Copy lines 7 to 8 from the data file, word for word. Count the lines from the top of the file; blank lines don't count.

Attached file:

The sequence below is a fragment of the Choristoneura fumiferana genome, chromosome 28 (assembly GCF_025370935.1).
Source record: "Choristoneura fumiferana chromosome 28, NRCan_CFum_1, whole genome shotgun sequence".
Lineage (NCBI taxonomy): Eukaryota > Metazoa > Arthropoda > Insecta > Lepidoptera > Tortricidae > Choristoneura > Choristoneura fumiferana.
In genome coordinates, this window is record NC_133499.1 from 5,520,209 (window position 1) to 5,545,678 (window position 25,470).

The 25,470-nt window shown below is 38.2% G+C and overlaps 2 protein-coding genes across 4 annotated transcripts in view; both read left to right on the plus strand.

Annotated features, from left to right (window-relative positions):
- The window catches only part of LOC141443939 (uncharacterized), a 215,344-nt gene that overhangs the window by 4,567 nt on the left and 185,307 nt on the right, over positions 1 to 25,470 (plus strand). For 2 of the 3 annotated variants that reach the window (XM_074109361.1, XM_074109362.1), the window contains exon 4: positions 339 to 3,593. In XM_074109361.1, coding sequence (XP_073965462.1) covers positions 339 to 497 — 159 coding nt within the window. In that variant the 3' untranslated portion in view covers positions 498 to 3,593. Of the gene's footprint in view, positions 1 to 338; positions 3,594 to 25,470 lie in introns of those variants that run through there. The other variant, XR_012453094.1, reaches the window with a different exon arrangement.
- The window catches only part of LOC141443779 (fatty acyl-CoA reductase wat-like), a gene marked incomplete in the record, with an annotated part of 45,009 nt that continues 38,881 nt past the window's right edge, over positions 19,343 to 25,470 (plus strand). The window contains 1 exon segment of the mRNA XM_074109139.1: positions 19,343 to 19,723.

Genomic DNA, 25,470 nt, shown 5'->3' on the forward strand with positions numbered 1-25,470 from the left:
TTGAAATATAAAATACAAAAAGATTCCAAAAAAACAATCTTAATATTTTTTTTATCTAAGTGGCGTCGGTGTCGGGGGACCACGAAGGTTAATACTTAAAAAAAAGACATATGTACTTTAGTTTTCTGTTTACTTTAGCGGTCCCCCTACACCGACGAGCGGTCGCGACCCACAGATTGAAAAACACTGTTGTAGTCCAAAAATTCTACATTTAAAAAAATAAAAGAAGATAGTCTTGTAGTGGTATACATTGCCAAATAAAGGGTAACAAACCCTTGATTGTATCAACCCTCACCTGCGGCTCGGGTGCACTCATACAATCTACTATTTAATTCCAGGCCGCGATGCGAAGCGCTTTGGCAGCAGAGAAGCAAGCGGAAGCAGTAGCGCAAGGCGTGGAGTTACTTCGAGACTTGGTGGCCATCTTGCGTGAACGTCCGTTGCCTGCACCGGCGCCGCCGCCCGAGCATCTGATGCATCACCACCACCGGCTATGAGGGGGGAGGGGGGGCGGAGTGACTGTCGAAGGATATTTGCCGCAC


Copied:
- The window catches only part of LOC141443939 (uncharacterized), a 215,344-nt gene that overhangs the window by 4,567 nt on the left and 185,307 nt on the right, over positions 1 to 25,470 (plus strand). For 2 of the 3 annotated variants that reach the window (XM_074109361.1, XM_074109362.1), the window contains exon 4: positions 339 to 3,593. In XM_074109361.1, coding sequence (XP_073965462.1) covers positions 339 to 497 — 159 coding nt within the window. In that variant the 3' untranslated portion in view covers positions 498 to 3,593. Of the gene's footprint in view, positions 1 to 338; positions 3,594 to 25,470 lie in introns of those variants that run through there. The other variant, XR_012453094.1, reaches the window with a different exon arrangement.
- The window catches only part of LOC141443779 (fatty acyl-CoA reductase wat-like), a gene marked incomplete in the record, with an annotated part of 45,009 nt that continues 38,881 nt past the window's right edge, over positions 19,343 to 25,470 (plus strand). The window contains 1 exon segment of the mRNA XM_074109139.1: positions 19,343 to 19,723.